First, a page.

As ubiquitous inhabitants of aquatic ecosystems, particularly nutrient-poor (“oligotrophic”) habitats, Caulobacters may be exploitable for bioremediation applications. To gain further insight into the biological and environmental activities of oligotrophs in general, and Caulobacters in particular, researchers would like to compare the genomes of species from each of the major Caulobacter habitats. The genomic DNA sequence of Caulobacter crescentus CB15, a surface freshwater strain, has already been published. This project will obtain the genomic DNA sequences of Maricaulis washingtonensis, from the marine branch of the Caulobacter family, and Caulobacter strain K31, a groundwater isolate.
Each of these related species produces adhesive stalks that enhance nutrient uptake and biofilm formation. The polar stalk is a key appendage in the Caulobacter life cycle, in which the stalked cell acts as a stem cell to generate a motile “swarmer” cell. This fascinating, obligatory cell cycle has made Caulobacter crescentus one of the dominant prokaryotic model systems for studying molecular mechanisms of cell-cycle control and cellular differentiation. Comparative analysis of the new genome sequences will not only provide great insight into genomic and physiological diversity in the Caulobacter group, but will also aid researchers exploring the prokaryotic cell cycle and morphogenetic regulatory genes and systems.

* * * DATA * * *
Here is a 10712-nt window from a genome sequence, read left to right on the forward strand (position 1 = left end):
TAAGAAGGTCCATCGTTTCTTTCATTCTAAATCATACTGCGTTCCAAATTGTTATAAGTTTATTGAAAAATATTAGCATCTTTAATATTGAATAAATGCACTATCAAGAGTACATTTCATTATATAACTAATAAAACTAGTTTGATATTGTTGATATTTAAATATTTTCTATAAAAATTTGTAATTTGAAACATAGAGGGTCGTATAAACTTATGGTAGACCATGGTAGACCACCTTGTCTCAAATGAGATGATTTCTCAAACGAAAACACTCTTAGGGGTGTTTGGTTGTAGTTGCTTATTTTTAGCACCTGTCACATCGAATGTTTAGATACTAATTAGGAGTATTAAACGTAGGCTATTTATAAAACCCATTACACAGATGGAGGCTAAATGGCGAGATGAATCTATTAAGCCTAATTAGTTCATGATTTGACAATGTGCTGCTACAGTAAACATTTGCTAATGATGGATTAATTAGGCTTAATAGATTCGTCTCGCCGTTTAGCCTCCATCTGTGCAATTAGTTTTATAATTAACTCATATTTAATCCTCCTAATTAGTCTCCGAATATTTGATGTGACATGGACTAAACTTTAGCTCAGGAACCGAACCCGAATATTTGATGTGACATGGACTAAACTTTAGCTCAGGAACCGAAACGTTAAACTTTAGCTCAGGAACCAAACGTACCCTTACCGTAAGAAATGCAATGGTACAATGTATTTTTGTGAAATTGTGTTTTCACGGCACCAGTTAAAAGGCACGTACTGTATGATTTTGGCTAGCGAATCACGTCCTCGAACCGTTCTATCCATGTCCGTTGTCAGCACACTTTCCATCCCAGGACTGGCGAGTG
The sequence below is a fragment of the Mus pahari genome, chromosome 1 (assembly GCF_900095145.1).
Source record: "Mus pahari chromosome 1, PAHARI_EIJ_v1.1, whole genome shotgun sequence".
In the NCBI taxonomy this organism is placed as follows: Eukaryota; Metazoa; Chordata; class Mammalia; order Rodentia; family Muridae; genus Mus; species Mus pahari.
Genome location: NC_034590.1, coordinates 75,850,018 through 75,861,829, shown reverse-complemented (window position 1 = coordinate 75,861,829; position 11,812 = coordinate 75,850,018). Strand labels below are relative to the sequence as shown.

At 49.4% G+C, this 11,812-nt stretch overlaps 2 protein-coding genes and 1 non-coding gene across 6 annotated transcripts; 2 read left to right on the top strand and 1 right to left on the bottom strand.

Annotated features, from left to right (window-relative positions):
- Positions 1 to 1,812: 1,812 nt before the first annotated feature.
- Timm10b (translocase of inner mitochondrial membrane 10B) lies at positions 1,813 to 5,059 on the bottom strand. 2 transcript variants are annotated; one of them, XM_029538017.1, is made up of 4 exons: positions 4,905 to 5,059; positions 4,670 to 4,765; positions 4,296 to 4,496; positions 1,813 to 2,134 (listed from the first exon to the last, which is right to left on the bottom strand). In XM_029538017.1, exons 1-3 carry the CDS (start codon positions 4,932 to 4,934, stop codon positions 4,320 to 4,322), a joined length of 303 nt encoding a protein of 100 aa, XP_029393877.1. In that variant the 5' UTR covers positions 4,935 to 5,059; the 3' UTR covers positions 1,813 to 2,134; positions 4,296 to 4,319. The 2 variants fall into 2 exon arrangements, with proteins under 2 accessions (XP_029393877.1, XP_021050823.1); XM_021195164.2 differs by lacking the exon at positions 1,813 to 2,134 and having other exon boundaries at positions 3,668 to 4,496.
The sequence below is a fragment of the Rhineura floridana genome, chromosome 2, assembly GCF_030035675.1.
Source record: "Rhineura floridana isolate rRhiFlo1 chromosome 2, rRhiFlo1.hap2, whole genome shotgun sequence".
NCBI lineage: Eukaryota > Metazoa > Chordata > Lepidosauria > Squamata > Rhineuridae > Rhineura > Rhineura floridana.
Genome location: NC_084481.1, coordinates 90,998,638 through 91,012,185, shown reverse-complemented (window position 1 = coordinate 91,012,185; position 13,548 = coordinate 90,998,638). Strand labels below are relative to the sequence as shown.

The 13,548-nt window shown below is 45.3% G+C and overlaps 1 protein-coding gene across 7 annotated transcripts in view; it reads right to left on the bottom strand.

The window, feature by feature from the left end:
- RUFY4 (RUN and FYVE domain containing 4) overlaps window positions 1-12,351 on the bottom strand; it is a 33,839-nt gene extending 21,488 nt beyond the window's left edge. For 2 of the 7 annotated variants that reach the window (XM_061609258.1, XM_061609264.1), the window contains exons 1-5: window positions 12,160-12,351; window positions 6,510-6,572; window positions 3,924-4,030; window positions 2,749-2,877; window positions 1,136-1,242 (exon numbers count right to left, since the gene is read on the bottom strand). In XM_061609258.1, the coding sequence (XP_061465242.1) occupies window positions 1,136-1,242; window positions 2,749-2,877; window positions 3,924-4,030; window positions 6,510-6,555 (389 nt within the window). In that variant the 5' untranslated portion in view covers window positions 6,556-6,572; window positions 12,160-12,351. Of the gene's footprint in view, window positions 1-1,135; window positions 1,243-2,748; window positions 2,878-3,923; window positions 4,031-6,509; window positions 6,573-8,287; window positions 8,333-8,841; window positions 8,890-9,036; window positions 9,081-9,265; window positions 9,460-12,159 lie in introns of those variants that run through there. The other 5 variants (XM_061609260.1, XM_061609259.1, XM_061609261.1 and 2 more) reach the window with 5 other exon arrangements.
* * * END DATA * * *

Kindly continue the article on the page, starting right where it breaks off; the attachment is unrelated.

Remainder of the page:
Finally, this project will expand the potential of the Caulobacters for practical applications. Maricaulis washingtonensis is salt-tolerant, surprisingly thermotolerant, resistant to high levels of mercury, and able to grow anaerobically. Strain K31 is adapted to a low-oxygen groundwater habitat, and its chlorophenol resistance may have relevance to groundwater bioremediation. Deeper understanding of the genomes and genetics of these organisms is a prerequisite for possibly engineering Caulobacter strains for aquatic applications, including remediation of contaminated groundwater.
CSP project participants: Craig Stephens (proposer, Santa Clara Univ.) and Patrick Viollier (Case Western Reserve Univ.).